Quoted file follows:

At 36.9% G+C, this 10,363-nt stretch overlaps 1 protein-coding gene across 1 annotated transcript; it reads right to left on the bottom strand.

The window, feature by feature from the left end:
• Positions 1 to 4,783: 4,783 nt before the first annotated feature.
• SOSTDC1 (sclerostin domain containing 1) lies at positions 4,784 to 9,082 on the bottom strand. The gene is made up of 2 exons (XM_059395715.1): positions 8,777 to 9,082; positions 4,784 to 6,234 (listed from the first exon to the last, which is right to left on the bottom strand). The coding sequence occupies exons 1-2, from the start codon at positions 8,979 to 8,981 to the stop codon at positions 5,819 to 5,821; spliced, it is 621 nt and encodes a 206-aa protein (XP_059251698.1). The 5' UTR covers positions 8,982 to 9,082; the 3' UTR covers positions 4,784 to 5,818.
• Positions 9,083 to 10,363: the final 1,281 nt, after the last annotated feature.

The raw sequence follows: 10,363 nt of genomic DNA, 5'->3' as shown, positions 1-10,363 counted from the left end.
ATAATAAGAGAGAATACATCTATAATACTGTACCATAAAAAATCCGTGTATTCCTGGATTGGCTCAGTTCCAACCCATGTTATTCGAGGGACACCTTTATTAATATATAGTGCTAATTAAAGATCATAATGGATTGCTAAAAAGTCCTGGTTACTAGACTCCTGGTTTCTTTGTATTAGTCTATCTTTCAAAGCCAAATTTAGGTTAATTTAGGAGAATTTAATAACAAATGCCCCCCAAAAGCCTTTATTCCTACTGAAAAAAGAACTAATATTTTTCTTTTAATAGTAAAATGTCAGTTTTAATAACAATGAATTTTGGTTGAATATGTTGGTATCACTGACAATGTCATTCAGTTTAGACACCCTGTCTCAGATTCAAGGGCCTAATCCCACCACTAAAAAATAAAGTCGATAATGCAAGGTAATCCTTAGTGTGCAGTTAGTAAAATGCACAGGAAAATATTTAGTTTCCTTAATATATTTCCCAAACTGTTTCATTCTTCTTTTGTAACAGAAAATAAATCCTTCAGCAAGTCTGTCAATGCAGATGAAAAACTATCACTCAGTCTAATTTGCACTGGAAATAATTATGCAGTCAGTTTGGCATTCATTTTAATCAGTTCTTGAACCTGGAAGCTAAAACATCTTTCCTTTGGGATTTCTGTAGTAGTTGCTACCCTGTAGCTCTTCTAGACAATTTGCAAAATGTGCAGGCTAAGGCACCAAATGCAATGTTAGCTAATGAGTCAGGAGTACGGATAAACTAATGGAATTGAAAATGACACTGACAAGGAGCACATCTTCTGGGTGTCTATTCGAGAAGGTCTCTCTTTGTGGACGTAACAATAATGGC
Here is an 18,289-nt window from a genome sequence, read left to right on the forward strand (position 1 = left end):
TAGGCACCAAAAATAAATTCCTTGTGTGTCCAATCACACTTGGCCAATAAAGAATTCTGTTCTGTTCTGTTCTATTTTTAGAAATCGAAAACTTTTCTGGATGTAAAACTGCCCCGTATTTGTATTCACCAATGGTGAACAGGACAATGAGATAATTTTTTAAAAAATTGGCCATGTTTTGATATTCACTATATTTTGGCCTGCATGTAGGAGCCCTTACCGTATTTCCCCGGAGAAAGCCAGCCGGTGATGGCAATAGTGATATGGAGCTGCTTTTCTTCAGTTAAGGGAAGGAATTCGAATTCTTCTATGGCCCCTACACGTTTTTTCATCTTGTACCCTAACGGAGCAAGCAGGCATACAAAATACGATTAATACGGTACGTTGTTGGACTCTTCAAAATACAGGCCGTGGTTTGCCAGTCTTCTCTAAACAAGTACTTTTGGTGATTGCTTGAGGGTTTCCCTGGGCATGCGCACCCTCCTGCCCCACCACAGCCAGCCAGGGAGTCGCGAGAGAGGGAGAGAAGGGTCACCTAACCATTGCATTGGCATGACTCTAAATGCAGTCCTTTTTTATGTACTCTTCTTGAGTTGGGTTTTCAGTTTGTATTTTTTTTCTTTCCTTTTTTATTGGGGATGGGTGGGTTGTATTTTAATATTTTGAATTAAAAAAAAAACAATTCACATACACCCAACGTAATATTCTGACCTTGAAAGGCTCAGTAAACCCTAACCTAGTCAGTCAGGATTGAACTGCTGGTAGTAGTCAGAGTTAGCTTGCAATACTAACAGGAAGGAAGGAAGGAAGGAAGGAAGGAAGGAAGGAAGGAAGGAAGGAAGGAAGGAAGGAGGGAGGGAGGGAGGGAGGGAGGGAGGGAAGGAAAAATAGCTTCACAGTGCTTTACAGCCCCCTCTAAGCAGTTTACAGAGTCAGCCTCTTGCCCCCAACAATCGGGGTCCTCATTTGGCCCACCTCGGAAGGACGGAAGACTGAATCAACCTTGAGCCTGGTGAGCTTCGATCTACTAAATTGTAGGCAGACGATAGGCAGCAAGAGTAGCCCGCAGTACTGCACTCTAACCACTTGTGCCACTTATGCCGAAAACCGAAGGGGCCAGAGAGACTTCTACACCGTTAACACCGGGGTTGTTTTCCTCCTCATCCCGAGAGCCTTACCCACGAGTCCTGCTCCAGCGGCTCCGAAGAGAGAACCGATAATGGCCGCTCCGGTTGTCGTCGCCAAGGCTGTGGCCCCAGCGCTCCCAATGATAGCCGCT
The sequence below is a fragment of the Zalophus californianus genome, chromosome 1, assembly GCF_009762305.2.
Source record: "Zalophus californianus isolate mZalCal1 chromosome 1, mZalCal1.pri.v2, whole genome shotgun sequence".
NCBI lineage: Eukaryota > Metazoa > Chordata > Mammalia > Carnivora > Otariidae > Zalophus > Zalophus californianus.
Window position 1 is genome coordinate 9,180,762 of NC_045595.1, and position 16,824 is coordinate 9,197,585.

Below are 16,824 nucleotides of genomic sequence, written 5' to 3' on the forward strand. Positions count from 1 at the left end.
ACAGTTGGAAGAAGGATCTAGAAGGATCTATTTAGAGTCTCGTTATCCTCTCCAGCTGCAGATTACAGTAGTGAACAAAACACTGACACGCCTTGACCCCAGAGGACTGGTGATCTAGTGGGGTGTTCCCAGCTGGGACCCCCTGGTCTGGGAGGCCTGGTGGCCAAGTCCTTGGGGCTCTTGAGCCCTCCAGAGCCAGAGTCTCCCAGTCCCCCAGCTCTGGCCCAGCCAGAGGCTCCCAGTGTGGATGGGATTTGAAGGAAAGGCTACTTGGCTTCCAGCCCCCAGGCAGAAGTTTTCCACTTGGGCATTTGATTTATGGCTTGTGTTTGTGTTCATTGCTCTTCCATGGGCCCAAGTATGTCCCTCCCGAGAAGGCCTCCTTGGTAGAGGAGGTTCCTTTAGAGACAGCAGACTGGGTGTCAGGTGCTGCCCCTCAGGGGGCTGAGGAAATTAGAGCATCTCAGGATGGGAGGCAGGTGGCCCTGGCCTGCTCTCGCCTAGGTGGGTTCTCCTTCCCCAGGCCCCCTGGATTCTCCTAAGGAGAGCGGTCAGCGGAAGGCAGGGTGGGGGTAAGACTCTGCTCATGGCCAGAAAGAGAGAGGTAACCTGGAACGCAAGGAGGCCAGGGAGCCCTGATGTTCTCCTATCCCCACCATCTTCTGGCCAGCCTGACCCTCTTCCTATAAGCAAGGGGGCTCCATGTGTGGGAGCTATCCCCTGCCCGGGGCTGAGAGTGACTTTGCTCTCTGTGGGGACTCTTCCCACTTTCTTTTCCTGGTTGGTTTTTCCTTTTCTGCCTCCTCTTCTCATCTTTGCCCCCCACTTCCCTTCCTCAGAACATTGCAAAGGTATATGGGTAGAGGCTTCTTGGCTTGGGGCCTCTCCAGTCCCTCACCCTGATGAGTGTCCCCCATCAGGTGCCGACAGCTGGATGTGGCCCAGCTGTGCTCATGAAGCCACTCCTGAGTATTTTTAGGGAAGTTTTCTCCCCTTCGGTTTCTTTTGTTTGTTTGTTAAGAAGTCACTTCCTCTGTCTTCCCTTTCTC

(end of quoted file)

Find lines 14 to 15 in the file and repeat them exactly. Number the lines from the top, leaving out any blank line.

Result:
Below are 16,824 nucleotides of genomic sequence, written 5' to 3' on the forward strand. Positions count from 1 at the left end.
ACAGTTGGAAGAAGGATCTAGAAGGATCTATTTAGAGTCTCGTTATCCTCTCCAGCTGCAGATTACAGTAGTGAACAAAACACTGACACGCCTTGACCCCAGAGGACTGGTGATCTAGTGGGGTGTTCCCAGCTGGGACCCCCTGGTCTGGGAGGCCTGGTGGCCAAGTCCTTGGGGCTCTTGAGCCCTCCAGAGCCAGAGTCTCCCAGTCCCCCAGCTCTGGCCCAGCCAGAGGCTCCCAGTGTGGATGGGATTTGAAGGAAAGGCTACTTGGCTTCCAGCCCCCAGGCAGAAGTTTTCCACTTGGGCATTTGATTTATGGCTTGTGTTTGTGTTCATTGCTCTTCCATGGGCCCAAGTATGTCCCTCCCGAGAAGGCCTCCTTGGTAGAGGAGGTTCCTTTAGAGACAGCAGACTGGGTGTCAGGTGCTGCCCCTCAGGGGGCTGAGGAAATTAGAGCATCTCAGGATGGGAGGCAGGTGGCCCTGGCCTGCTCTCGCCTAGGTGGGTTCTCCTTCCCCAGGCCCCCTGGATTCTCCTAAGGAGAGCGGTCAGCGGAAGGCAGGGTGGGGGTAAGACTCTGCTCATGGCCAGAAAGAGAGAGGTAACCTGGAACGCAAGGAGGCCAGGGAGCCCTGATGTTCTCCTATCCCCACCATCTTCTGGCCAGCCTGACCCTCTTCCTATAAGCAAGGGGGCTCCATGTGTGGGAGCTATCCCCTGCCCGGGGCTGAGAGTGACTTTGCTCTCTGTGGGGACTCTTCCCACTTTCTTTTCCTGGTTGGTTTTTCCTTTTCTGCCTCCTCTTCTCATCTTTGCCCCCCACTTCCCTTCCTCAGAACATTGCAAAGGTATATGGGTAGAGGCTTCTTGGCTTGGGGCCTCTCCAGTCCCTCACCCTGATGAGTGTCCCCCATCAGGTGCCGACAGCTGGATGTGGCCCAGCTGTGCTCATGAAGCCACTCCTGAGTATTTTTAGGGAAGTTTTCTCCCCTTCGGTTTCTTTTGTTTGTTTGTTAAGAAGTCACTTCCTCTGTCTTCCCTTTCTC